"With deep regret, I make these recommendations."
That's what Norwalk City Schools Superintendent Dennis Doughty told the board Tuesday when he requested approval of $943,000 worth of cuts. The reductions, which the board approved, would go into effect if the emergency operating levy on the May 6 ballot fails.
The cuts include four teaching positions, which would be part of a reduction in force (RIF) and equate to a savings of $300,000. Those positions are a Norwalk High School business teacher and one music, physical education and art teacher each in the district.
The district also plans to eliminate two librarians (a savings of $150,000), eight building aides in the district ($160,000) and one administrative assistant in the central office ($25,000). Doughty said cutting the librarians would result in the ultimate closure of libraries at NHS, Norwalk Middle and Main Street schools.
The remaining reductions include:
-- Increasing current athletic participation fees to $200 per sport at the high-school level and $100 at the middle school (a savings of $150,000).
-- Charging an additional fee of $50 per club and co-curricular activity to cover the costs associated with the activity ($100,000).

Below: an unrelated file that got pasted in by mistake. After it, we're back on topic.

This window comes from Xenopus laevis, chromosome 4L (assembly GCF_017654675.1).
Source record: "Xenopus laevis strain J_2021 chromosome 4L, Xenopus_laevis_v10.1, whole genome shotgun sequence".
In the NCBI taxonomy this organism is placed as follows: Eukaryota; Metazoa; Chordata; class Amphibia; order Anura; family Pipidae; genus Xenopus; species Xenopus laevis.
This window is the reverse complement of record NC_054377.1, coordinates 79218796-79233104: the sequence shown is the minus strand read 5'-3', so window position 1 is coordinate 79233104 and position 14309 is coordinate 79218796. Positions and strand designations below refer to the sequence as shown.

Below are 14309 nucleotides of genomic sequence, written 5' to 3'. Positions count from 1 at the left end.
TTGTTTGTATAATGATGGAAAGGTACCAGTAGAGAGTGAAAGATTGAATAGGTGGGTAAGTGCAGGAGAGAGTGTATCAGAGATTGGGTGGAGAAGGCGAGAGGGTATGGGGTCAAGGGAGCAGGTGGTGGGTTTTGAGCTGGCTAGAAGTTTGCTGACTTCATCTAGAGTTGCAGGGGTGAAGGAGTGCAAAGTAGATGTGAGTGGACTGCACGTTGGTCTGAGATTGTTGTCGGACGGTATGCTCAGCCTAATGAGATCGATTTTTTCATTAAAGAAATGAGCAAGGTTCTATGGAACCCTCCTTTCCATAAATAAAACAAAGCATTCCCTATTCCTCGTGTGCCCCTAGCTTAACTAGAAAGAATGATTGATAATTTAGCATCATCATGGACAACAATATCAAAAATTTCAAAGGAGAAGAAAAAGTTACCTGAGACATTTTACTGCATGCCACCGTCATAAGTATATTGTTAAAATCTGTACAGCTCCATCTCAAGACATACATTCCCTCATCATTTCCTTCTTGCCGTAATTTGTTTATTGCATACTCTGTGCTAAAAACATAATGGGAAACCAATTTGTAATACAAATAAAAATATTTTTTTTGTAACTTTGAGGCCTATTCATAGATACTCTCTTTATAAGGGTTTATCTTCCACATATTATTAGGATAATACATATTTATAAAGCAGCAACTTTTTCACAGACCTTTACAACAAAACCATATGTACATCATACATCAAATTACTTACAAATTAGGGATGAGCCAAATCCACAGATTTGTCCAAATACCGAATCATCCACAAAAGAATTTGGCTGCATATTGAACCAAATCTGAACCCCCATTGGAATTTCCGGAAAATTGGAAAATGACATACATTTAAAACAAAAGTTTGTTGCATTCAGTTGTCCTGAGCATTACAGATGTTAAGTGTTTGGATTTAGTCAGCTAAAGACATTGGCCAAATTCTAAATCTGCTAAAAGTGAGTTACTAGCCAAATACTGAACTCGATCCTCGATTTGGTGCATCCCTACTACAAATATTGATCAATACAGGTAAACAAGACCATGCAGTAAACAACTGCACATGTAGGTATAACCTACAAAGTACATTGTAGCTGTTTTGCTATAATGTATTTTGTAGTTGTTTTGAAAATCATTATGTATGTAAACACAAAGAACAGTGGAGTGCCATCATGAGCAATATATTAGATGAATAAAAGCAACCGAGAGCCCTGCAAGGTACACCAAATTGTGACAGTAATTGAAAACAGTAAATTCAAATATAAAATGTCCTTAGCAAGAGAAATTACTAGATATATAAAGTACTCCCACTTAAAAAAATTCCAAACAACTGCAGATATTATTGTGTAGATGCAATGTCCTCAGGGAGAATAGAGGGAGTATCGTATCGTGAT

-- Reducing the current level of athletic and co-curricular contracts by 10 percent ($30,000).
-- Reducing the extended time for seven staff members ($13,000).
"Cutting and eliminating extended time means there will be a reduction in services and support during the summer months and those days prior to the start of school. This reduction will impact class registration, counseling services (and) child find at the early elementary level and other support services," according to information from the district.
-- Reducing and adjusting administrative staffing ($15,000).
Citing the five-year forecast, Doughty said the district should have $900,000 in deficit next year, so the aforementioned cuts and reductions of $943,000 will help be a step toward balancing that figure.
Board president John Lendrum said the district's goal is to balance the budget and given the financial situation, the only way to do that is losing programs and positions.
Doughty said there are some expected retirements and as a result, there could be less RIFs. He said the district could absorb those teaching positions through attrition instead of cutting them. The board is expected to know which teachers might retire about June.
Board member Steve Linder said the $943,000 in cuts and reductions doesn't appear to be much to him.
"But it's a start," he added.
The school board also asked Doughty to look into the potential savings that would be gained if the district closed League Elementary for good. To read a story about that subject, click HERE.